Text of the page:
As dentists, we’re in the business of prevention. But what happens when in spite of our preventive efforts, our patients develop a problem? We quickly move into damage control mode to protect our patients’ interests. Shouldn’t we do the same for ourselves?
That’s why we need insurance. When something happens, we want to control the damage and protect our interests. Would you ever consider leaving an auto dealer with your new car and no auto insurance? You have so much invested in your decision to become a dentist, and as a result of this investment, you have tremendous earning potential. Yet although you’d insure your car without hesitation, you still haven’t insured yourself.
Maybe you just don’t know what you need. Unfortunately, both of us got a quick education when we had to use our insurance plans early in our careers. We are hoping that our stories will help to illustrate which insurance coverage you need as soon as you get your license, and why.
Ivy was working for an insurance-based practice early in her career. After extracting a periodontally involved third molar, her patient developed a severe infection. He was hospitalized and treated. The patient sued Ivy two years later. His wife sued Ivy for loss of consortium. Thankfully, Ivy had malpractice insurance. Her malpractice insurance company supplied her with an attorney who made the decision to fight the case rather than settle it, and eventually got the case dismissed.
Eric was an extremely successful new dentist with a busy, growing practice. His future could not have been brighter. After a couple of years, he started to have a lot of pain in his hands. Surgery after surgery did not help – in fact, his pain worsened to the point that he could not practice. After a while, he could not lift a fork or tie his shoes. His disability insurance should have provided him with monthly payments to replace his lost income, but instead, he wound up having to take the insurance company to court. While he was eventually awarded a one-time settlement, the settlement barely covered his legal expenses.
In addition to illustrating the need for malpractice and disability insurance before you begin to work as a dentist, Eric’s story also emphasizes the importance of working with an insurance broker with a good reputation – someone you respect and trust. If and when something happens, you not only have the coverage you need, but you also have a dedicated and knowledgeable advocate to help make sure that you are properly compensated. The person who sells you the policy will be the person who will service the policy in the event of a claim. Would you want this person to be the one holding your hand in your time of need?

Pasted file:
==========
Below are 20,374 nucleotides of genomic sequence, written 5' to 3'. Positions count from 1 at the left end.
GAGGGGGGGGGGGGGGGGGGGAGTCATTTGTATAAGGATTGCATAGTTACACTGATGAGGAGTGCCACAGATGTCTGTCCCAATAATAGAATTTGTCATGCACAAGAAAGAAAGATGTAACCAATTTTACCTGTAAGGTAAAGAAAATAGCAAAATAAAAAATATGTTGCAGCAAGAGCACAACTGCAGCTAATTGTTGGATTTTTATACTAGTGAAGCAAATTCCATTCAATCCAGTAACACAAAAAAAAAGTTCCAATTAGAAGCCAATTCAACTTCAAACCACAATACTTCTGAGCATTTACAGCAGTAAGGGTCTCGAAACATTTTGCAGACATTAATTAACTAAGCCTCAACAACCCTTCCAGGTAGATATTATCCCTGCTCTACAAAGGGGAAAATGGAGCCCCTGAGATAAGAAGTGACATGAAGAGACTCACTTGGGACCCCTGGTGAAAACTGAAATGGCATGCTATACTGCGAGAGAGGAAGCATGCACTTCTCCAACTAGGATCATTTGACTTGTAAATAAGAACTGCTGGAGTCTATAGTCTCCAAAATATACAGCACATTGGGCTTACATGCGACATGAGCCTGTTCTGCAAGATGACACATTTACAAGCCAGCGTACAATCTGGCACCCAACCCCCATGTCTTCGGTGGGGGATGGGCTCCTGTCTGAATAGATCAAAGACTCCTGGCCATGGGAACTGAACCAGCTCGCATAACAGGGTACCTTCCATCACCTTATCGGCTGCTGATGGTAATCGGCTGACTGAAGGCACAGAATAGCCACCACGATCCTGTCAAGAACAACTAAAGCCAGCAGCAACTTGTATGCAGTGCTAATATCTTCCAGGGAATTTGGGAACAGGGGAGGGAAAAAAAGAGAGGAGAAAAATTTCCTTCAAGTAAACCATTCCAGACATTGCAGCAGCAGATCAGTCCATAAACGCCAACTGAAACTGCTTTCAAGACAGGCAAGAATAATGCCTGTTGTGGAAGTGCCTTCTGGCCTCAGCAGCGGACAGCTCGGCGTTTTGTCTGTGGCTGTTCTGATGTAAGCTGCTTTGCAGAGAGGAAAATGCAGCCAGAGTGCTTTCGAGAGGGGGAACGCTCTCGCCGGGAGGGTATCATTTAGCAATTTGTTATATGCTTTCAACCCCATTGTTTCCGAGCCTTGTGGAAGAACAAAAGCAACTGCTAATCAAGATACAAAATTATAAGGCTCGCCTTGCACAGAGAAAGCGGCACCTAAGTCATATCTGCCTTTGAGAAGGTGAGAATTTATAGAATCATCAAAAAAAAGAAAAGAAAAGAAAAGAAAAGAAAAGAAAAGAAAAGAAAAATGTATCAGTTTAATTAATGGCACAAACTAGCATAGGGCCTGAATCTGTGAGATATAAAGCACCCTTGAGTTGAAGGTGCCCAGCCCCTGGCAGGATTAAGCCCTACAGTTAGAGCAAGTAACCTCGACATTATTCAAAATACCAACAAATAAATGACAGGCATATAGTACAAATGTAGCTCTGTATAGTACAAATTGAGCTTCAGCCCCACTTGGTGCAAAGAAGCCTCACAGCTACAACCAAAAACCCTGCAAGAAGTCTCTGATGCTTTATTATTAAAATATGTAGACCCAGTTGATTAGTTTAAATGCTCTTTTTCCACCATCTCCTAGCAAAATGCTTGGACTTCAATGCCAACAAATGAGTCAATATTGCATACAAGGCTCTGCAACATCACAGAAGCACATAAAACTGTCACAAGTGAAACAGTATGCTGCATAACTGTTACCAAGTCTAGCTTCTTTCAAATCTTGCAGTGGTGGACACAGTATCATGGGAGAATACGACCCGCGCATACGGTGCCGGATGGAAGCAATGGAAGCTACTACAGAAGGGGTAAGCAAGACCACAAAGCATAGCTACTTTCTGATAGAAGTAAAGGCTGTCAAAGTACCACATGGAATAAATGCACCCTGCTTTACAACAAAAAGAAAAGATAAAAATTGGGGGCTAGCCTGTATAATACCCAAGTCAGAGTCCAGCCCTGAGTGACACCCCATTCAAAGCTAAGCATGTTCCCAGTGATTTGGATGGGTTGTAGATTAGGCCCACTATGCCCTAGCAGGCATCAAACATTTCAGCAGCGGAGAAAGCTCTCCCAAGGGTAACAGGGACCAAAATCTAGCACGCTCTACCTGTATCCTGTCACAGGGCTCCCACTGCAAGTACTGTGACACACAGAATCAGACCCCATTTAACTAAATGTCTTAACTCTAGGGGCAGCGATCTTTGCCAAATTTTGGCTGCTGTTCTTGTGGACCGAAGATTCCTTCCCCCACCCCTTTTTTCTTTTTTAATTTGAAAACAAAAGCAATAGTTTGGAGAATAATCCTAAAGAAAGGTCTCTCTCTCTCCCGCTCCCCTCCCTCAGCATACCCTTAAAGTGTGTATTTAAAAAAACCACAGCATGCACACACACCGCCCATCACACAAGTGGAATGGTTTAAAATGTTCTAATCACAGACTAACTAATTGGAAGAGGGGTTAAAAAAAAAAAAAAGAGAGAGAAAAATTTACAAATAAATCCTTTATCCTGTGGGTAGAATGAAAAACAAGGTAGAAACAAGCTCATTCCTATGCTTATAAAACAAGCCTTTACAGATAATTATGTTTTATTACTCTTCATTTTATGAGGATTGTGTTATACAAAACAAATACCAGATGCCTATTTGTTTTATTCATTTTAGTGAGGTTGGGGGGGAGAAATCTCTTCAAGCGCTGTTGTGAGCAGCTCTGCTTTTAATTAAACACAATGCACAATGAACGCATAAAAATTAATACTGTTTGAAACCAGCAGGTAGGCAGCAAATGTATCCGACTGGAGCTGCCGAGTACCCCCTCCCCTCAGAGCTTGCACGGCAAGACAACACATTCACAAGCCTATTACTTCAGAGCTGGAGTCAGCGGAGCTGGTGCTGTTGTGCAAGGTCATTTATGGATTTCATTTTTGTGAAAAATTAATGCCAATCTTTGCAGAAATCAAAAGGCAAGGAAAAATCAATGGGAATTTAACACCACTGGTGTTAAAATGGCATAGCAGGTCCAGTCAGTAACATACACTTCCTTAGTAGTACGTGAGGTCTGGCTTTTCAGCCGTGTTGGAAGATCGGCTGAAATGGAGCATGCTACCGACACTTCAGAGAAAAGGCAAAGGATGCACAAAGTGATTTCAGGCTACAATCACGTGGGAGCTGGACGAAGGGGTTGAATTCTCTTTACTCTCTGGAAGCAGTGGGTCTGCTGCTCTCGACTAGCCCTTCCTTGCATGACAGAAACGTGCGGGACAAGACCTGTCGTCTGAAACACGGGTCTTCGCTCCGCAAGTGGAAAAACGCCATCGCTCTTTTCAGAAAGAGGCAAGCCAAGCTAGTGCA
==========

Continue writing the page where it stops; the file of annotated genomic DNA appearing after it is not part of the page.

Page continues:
So how do you know which insurance representatives are out to help you, and which are out to help themselves? Ask recent graduates if they have a recommendation. If they do, ask if they have ever made a claim, and find out if they were happy with the way it was handled. You can also ask your teachers, mentors and other senior colleagues for recommendations. Try to find an insurance representative who works mainly with dentists, since a seasoned representative will not only have more expertise, s/he will also be able to offer more cost-effective plans.
The problem is that everyone wants the most coverage when they can no longer get any. So, just as you would advise your patients, invest in a preventive plan. Get the insurance coverage you need before you need it.
~Dr. Ivy D. Peltz and Dr. Eric S. Studley
Dr. Ivy Peltz and Dr. Eric Studley are both GP directors and clinical associate professors at New York University College of Dentistry, where Dr. Studley is the director of the practice management curriculum. Dr. Studley is also the CEO of a nationally based insurance brokerage company specializing in the insurance and financial needs of dentists (DrEricStudley.com). Dr. Peltz has a private practice in New York City (IvyPeltzdds.com). They are both the co-founders of Doccupations, an algorithmic dental job matching website (Doccupations.com).